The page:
Pericardiectomy risks include:
- Bleeding complications.
- The need for blood transfusion.
- Atrial fibrillation.
- Rarely, injury to the phrenic nerve that helps with breathing.
- A 1% to 2% risk of death.
People with prior heart surgery, major medical conditions or a history of radiation have a higher risk of pericardiectomy complications.
A small number of people still have symptoms after surgery.
Recovery and Outlook
What is the recovery time?
Most people who have a pericardiectomy surgery stay in the hospital for five to seven days.
You can go back to your normal activities when you get home, except for lifting.
Full recovery after pericardiectomy takes six to eight weeks, depending on how serious your condition was before the surgery. For the most serious cases, recovery can take longer than eight weeks.
People with severe pericardial constriction who don’t have other heart or lung diseases often feel better immediately after surgery. Most people notice a significant improvement by six to eight weeks and gradually keep improving for a while.
What is the long-term outlook after pericardiectomy?
The long-term outlook after pericardiectomy surgery depends on the cause of your constrictive pericarditis. Studies have found that people with idiopathic (unknown cause) constrictive pericarditis had the highest long-term survival.
Outcomes tend to be better in people who:
- Had surgery less than six months after having symptoms of constrictive pericarditis.
- Didn’t get constrictive pericarditis from radiation or previous surgery.
- Had a complete pericardiectomy instead of a partial one.
- Don’t have other medical issues.
Is it safe for someone who had pericardiectomy surgery to have other heart surgeries at a later time?
Scar tissue will form around your heart after pericardiectomy and may form between your heart and surrounding structures such as your lungs and diaphragm. This makes future heart surgeries somewhat challenging — but not impossible — for experienced cardiac surgeons.
What is the survival rate of pericarditis?
Without treatment, the survival rate of constrictive pericarditis is low. After a pericardiectomy, 78% of people can live five years and 57% live another 10 years.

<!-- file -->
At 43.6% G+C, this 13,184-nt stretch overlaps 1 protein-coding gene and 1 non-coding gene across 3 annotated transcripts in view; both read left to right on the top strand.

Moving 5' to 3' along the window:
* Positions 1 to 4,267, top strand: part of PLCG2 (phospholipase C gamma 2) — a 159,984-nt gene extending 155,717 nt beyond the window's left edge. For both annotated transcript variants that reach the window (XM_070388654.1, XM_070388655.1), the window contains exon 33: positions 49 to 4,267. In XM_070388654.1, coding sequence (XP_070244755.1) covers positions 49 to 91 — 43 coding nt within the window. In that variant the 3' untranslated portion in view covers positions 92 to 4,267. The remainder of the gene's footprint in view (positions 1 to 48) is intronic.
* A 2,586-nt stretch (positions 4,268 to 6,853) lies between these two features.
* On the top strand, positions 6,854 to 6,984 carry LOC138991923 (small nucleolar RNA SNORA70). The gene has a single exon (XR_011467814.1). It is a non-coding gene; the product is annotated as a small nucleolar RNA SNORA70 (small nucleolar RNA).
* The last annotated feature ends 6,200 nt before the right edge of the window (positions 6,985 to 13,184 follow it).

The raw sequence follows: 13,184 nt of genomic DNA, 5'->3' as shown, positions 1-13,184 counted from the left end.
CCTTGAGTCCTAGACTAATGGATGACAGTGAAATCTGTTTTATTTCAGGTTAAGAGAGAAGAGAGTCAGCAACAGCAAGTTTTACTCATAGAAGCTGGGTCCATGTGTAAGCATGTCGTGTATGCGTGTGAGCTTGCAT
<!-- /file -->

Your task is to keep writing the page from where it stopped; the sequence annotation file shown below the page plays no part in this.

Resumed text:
How long do you live after a pericardiectomy?
It depends on several factors, including:
- The cause of your constrictive pericarditis.
- How sick you were.
- Whether you had a complete or partial pericardiectomy.
- Other health problems.
About 80% of people who had a pericardiectomy after constrictive pericarditis with an unknown cause were alive five to seven years after the surgery. However, for people who got constrictive pericarditis from chest irradiation and had a pericardiectomy, up to 30% survived five to 10 years.
When to Call the Doctor
When should I see my healthcare provider?
Contact your provider if you have:
- Chest pain.
- More fluid draining from your wound than usual.
You should see your cardiologist one or two weeks after you leave the hospital. You also should have an echocardiogram six weeks after surgery and then as often as your provider recommends. An echocardiogram is an ultrasound of your heart that allows your cardiologist to see how well your heart is pumping.
Frequently Asked Questions
What’s the difference between pericardiectomy and pericardiocentesis?
Pericardiectomy is a surgery that removes part or all of your pericardium.
Pericardiocentesis uses a needle to drain extra fluid from your pericardium.
Pericardiectomy vs. pericardiotomy
Both are surgeries. Pericardiectomy removes your pericardium. Pericardiotomy just makes a cut in your pericardium to drain fluid.
A note from Cleveland Clinic
It may feel scary to know you need to have a pericardiectomy but talk with your healthcare provider about any concerns you have. Before you leave the hospital, make sure you understand what you’re supposed to do at home. Don’t be afraid to ask questions if you need more information. Your healthcare provider may give you medicines to take, exercises to do or limits on what you eat. Following these instructions will help your recovery.